Feluccas are the traditional sailboats of Egypts Nile . Egyptians and foreigners alike enjoy a relaxing felucca ride, as they are perfect for catching the breeze on a hot summer night, The felucca has remained, over the centuries, the primary transportation of the Nile . Its ancient form still graces the river as it has been done since the time of the Pharaohs. The felucca relies entirely on the breeze which builds during the day, and the Nile River's current. Egypt is blessed with a predominant southerly wind that pushes sailboats upriver, while allowing them to return on its current downstream.
Egipt 2014;le4. Dominica 1998; 90c; SG2459. Monaco 1979;1f50; SG1396. Uganda 1998;3000s;SG Ms1973b. (In margin of sheet).
Source: A Dictionary of the world’s Watercraft from Aak to Zumbra. ... rev=search


The full index of our ship stamp archive


Postby shipstamps » Sun Nov 02, 2008 4:28 pm

Click image to view full size
St Helena did issue a 6p stamp on 17 December 1973, which shows use the British East Indiaman GENERAL GODDARD, which captured seven Dutch East Indiamen off St Helena.
In June 1795 news reached St Helena that the Dutch Revolutionary Party had joined France in the war against England.
Captain William Taylor Money was at St Helena at that time with the GENERAL GODDARD during his fifth voyage from India.
In haste he fitted his ship out for battle, to intercept a Dutch merchant fleet known to be nearing the island.
The GENERAL GODDARD got help from the HMS SCEPTRE a 3rd Rate 64 gun ship, and the packet SWALLOW.

18 May 1795 a Dutch fleet of 16 VOC ships sailed from the Cape, escorted by two warships the SCIPIO and KOMEET bound for the Netherlands. Due to bad weather and adverse winds, eight ships returned to the Table Bay where she arrived on 20 May. One day later the eight ships sailed out again, but had lost the contact with the convoy.
14 June 1795 were these 8 ships captured by the British ships off St Helena. (Not much is given in the Dutch books I have on the VOC about this loss)

The HMS SCEPTER under command of Captain Essington arrived at St Helena in May with a convoy of homebound ships, and she brought the news that armies of France had overran the Netherlands.
Then the packet SWALLOW arrived on 2 June from the Cape with the news that an important Dutch convoy was underway from the Cape to the Netherlands.
Capt Essington made a request to the Governor of St Helena that some of the East Indiamen of the company could be put under his orders, to assist them in the search and capturing of the Dutch convoy.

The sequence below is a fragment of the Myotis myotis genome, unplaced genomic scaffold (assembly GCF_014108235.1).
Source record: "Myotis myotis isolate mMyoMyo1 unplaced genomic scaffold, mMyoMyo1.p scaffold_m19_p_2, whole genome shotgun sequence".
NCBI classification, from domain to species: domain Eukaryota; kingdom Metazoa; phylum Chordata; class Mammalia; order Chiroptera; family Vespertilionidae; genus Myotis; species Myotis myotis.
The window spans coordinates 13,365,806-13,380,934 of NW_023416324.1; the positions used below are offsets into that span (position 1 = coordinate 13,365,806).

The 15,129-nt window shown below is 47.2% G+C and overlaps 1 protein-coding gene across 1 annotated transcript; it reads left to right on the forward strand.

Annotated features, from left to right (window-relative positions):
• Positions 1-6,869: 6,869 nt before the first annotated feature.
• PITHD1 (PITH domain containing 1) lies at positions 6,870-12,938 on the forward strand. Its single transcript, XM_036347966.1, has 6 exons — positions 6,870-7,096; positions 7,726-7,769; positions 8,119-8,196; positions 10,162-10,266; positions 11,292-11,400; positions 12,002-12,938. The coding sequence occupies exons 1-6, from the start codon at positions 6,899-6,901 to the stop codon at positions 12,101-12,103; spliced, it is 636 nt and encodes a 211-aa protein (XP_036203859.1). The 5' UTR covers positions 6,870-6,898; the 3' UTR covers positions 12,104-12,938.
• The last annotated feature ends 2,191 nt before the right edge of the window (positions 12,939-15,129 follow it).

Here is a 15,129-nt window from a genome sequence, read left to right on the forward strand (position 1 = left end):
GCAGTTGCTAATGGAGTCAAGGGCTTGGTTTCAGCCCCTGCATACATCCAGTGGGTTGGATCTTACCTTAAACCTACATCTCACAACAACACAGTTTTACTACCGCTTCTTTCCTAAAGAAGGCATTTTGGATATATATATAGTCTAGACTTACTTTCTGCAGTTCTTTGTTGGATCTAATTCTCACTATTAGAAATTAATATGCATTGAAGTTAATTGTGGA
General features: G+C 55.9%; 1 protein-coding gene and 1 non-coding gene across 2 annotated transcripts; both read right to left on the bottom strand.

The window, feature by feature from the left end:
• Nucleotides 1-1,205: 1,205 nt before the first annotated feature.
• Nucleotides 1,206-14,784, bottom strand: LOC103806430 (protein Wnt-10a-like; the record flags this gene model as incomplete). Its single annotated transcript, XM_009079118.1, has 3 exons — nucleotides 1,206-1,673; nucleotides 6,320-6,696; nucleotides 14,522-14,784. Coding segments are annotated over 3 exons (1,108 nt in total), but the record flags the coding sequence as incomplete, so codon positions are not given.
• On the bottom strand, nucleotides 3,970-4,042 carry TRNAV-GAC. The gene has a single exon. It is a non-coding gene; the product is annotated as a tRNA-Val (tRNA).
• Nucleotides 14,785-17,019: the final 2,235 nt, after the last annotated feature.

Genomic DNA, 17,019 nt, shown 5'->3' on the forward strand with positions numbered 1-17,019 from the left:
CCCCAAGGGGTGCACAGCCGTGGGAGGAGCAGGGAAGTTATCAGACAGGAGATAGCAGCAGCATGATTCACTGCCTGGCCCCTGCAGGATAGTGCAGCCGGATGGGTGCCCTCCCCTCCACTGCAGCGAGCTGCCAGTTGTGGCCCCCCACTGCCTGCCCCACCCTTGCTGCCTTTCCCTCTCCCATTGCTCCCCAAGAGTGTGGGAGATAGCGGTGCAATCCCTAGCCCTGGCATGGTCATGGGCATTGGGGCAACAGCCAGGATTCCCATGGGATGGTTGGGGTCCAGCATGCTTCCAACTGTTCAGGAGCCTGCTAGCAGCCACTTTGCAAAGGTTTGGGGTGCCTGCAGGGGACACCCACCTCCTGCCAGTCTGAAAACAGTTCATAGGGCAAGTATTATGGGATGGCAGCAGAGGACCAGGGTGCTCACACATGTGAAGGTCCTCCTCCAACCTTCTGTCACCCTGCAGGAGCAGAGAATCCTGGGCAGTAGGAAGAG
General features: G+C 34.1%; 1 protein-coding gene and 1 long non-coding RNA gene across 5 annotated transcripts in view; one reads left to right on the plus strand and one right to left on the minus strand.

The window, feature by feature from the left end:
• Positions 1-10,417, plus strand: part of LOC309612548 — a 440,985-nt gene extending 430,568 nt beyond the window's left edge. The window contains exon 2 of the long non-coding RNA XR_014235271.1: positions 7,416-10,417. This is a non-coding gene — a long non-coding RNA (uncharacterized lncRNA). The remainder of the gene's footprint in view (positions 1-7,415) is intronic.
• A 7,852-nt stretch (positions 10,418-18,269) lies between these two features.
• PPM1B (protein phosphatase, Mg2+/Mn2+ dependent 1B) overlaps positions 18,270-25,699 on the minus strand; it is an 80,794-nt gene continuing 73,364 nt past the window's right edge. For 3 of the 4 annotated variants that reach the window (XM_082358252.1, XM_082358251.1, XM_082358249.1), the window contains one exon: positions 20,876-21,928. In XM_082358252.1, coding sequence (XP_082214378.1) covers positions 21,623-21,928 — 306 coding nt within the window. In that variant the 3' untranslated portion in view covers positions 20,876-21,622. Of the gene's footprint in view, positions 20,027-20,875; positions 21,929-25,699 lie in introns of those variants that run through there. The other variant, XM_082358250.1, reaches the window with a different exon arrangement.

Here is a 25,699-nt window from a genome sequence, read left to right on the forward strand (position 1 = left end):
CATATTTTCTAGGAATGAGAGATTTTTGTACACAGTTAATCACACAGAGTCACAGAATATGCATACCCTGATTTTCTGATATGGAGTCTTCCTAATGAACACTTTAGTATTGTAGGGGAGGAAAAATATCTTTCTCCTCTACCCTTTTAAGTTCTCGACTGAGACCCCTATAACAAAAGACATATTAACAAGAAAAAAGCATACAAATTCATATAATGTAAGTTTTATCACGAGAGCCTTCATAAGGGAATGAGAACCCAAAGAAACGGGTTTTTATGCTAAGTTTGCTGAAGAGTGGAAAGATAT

The MANSHIP, GENERAL GODDARD and the SWALLOW were put under his command, and some troops from the island embarked on this vessels.
03 June this small squadron sailed out and the search for the Dutch convoy began. Five other East Indiamen were prepared to join the squadron, the ASIA, LORD HAWKESBURY, ESSEX, AIRLY CASTLE and BUSBRIDGE. All available space on the island was loaded with the goods unladed from the ships, even the church was used.

The LORD HAWKESBURY, after sailing and in an attempt to weather the island, split her sails, and returned to St Helena. The ESSEX got also in problems when her fore-top-mast sprung. The BUSBRIDGE was the only ship what made contact with the squadron.

10 June one of the ships of the Dutch fleet the HOUGLY was seized and send to the roads of St Helena accompanied by the SWALLOW, after she delivered her at the roads the SWALLOW returned to the squadron with a number of additional seamen to reinforce the squadron.
The weather was not so good; a lot of gales and the MANSHIP and BUSBRIDGE lost the contact with the squadron.
On the afternoon of 14 June, seven sails were sighted on the weather bow, steering down before the wind.
GENERAL GODDARD sailed through the Dutch convoy on about 01.00 a.m. and was fired at, without returning fire.
The next morning at day-break, the Dutch fleet was still on the starboard bow of the HMS SCEPTRE and SWALLOW, and at 07.00 a.m. she displayed Dutch colours, whilst their commodore fired a gun to leeward. This was repeated by the SCEPTRE, and Capt. Essington supposed it would be followed by
‘heaving to’ of the Dutch ships, but the Dutch ships sailed on, three shots fired by the SCEPTRE ahead of the Dutch convoy did not give the result the British hoped for.
A signal was given to the GENERAL GODDARD to chase the Dutchmen to the SCEPTRE, when the GENERAL GODDARD instantaneously appeared under a cloud of canvas and was laid alongside the Dutch commodore ship ALBLASSERDAM who from her imposing appearance thought that she was a warship, and the ALBLASSERDAM followed Money’s directions to bear down.